Xi Jinping defended his hard-line rule on Sunday, portraying himself to a congress of China’s governing elite as the leader whose strong measures had spared the country from the pandemic’s ravages and were now aimed at safeguarding China’s development in the face of growing global dangers.
Mr. Xi, who is likely to claim an unprecedented third term as leader at the conclusion of the week-long Communist Party meeting, said in his opening report that his decade in power was marked by historic achievements. He cited the party’s anti-corruption drive, environmental remediation, and crackdown on antigovernment protestors in Hong Kong as significant accomplishments. Apparently alluding to confrontations over human rights, technology, and Beijing’s claim to Taiwan, he hailed Chinese foreign policy as a series of achievements in fighting off Western “bullying” and protectionism.
However, he tempered his praise with a solemn warning that the people must stay together behind the party in order to face an increasingly volatile and dangerous environment. Even while he did not mention the United States by name, his mistrust of the world’s other major power was evident in the background of his appeal.
Mr. Xi said, “Be wary of hazards in the midst of tranquilly.” Prepare the home for strong winds, waves, and even dangerous, stormy seas by ensuring that it is in excellent condition prior to the onset of precipitation.
Speaking to a room full of masked delegates, he offered no compromises to opponents who have said that his “zero Covid” policies of lockdowns, mass testing, and invasive monitoring have driven China into a dead end of unsustainable restrictions and economic devastation. Instead, he maintained that such harsh measures and the party’s rule over practically all elements of daily life were necessary to safeguard China’s 1.4 billion citizens.
He detailed a vision of the Communist Party bringing China to superpower status, stating that widespread state mobilisation was required to repel the foreign dangers around China. He told the assembly that he will encourage quicker domestic technical innovation and enhance China’s already powerful internal security system.
He urged China to have more influence on international issues both directly and via organisations like as the United Nations, but warned that the future years will provide new difficulties for his nation.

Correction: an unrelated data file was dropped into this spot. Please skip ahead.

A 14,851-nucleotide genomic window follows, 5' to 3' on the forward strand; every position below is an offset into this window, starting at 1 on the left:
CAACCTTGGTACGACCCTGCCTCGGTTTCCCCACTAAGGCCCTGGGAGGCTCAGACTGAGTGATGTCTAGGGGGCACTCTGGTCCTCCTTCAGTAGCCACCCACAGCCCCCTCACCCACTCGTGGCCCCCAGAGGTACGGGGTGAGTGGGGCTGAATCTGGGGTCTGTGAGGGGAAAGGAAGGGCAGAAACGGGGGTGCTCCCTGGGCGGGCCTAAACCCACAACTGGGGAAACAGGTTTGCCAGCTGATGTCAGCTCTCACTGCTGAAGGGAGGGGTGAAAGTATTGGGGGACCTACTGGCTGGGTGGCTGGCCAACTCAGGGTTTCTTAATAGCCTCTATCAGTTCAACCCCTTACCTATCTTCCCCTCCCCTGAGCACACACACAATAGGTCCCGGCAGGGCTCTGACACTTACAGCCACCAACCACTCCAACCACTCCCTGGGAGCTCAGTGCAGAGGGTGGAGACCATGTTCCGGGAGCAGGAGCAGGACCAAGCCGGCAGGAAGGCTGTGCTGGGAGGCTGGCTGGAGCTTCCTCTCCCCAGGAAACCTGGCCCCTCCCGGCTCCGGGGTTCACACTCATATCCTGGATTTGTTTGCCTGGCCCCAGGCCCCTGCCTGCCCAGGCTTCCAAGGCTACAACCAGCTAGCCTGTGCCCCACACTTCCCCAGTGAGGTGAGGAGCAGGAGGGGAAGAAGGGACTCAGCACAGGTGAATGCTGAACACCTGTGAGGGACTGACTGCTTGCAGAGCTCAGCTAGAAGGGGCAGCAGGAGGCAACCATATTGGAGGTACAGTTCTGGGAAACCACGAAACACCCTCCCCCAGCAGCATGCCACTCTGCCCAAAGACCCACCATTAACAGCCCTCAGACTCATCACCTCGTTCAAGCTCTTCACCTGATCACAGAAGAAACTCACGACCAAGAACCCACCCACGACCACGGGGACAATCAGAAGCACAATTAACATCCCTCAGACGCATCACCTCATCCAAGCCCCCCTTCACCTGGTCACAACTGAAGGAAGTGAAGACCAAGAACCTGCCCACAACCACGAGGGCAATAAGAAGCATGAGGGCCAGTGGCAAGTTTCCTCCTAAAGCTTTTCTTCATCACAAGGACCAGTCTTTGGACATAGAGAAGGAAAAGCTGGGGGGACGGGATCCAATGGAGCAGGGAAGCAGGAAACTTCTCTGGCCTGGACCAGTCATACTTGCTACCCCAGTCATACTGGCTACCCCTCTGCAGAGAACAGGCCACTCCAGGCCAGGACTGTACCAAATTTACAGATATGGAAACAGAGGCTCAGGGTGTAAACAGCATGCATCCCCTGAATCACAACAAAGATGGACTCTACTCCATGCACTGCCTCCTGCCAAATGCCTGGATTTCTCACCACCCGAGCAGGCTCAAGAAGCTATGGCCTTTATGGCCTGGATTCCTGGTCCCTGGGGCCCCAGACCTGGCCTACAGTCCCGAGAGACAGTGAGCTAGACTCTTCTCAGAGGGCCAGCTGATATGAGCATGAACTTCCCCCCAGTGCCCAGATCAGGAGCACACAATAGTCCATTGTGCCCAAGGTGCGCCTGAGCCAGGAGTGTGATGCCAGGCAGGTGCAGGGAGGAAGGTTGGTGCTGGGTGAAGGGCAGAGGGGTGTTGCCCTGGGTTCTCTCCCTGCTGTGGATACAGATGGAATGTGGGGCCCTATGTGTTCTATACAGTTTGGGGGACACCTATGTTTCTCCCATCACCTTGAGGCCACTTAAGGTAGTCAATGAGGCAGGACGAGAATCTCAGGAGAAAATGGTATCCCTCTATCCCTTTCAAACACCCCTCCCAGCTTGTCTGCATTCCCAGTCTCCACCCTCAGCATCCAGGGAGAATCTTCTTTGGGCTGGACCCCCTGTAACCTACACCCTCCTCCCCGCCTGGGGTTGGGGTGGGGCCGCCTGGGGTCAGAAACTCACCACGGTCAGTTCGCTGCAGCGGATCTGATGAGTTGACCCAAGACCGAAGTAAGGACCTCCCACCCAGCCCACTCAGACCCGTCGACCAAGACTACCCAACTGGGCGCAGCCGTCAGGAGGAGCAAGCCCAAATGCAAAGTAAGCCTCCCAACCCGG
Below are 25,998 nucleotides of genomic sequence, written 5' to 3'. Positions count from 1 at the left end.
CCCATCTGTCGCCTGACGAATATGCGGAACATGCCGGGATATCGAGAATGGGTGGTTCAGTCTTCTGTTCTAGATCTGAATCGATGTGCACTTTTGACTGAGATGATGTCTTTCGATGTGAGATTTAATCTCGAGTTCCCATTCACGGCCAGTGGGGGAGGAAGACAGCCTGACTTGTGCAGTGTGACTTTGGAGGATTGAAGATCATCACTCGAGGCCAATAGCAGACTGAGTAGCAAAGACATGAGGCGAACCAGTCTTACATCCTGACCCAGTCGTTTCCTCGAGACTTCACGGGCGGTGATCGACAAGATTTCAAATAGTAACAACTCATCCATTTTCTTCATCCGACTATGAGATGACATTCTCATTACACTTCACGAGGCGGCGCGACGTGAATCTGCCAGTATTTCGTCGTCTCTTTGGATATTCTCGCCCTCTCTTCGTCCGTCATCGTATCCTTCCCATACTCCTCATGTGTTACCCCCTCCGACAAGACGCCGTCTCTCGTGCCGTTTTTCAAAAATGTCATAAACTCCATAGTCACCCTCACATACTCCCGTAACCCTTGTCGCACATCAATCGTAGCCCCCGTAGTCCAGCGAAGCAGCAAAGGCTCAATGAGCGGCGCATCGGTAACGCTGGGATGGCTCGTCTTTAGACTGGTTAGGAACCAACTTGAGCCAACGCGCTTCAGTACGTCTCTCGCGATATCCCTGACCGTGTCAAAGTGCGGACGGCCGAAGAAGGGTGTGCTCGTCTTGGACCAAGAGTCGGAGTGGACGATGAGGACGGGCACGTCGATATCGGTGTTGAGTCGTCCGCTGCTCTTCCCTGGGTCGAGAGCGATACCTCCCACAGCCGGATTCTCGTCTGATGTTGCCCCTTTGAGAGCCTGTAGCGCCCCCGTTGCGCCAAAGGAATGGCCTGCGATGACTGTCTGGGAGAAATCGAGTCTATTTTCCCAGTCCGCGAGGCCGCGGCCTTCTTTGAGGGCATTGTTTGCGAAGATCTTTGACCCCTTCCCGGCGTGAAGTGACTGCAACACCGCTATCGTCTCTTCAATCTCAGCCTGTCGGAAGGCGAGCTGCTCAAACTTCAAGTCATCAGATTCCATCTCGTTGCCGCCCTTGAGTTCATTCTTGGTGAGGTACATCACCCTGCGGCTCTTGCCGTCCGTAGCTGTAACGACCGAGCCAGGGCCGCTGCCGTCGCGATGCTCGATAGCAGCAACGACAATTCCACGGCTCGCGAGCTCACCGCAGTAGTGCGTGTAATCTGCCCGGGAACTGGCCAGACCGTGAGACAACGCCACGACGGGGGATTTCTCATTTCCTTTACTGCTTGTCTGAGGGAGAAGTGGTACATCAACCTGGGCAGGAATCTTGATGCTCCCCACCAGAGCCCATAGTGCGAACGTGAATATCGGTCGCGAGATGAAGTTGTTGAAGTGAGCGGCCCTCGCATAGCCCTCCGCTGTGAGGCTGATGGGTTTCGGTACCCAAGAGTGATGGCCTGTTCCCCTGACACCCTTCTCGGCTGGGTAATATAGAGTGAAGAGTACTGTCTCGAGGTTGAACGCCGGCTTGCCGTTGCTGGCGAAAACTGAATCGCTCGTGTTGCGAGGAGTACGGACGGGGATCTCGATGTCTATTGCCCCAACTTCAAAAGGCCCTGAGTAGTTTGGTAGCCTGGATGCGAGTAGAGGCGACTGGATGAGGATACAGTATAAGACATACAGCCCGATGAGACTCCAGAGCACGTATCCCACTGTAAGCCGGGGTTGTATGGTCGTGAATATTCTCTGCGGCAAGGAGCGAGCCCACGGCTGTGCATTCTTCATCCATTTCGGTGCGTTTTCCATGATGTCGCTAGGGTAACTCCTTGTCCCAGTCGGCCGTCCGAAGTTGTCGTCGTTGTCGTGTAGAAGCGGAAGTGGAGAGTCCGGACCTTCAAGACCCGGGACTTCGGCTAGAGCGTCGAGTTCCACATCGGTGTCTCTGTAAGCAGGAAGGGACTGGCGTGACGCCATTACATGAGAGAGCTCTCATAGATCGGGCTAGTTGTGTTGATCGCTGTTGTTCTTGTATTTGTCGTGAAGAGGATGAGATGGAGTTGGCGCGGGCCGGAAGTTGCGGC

Mr. Xi delivered his keynote address less than a week after the long-awaited release of President Biden’s national security plan, which highlighted China as a danger to American security and global preeminence. Mr. Xi did not name the United States, nor did he address Russia’s flailing invasion of Ukraine, as is customary for party leaders’ major addresses to Congress. However, Chinese officials were likely to interpret Mr. Xi’s address as a warning to stand up to Washington over problems such as recent American export curbs on semiconductor technology to China and American backing for Taiwan.
Mr. Xi also reiterated China’s longtime insistence that Taiwan, a 24-million-person self-governing island democracy, embrace unification with Beijing. He reaffirmed that China desired to acquire Taiwan by peaceful means, but would never rule out the use of force if necessary against foreign meddling – a clear allusion to the United States and its allies. In August, Nancy Pelosi, the speaker of the House of Representatives, visited Taiwan, and China conducted frightening military drills, which heightened tensions dramatically.
Online, the discrepancy between the formal announcement of the congress and the relative quiet of the public was also evident. The official Weibo accounts of the Yunnan police and Shanghai fire departments uploaded images of their staff intently watching the opening ceremony telecast. But space for normal people to express their opinions was severely restricted. A search for Mr. Xi on the popular discussion platform Baidu Tieba returned an incorrect notice.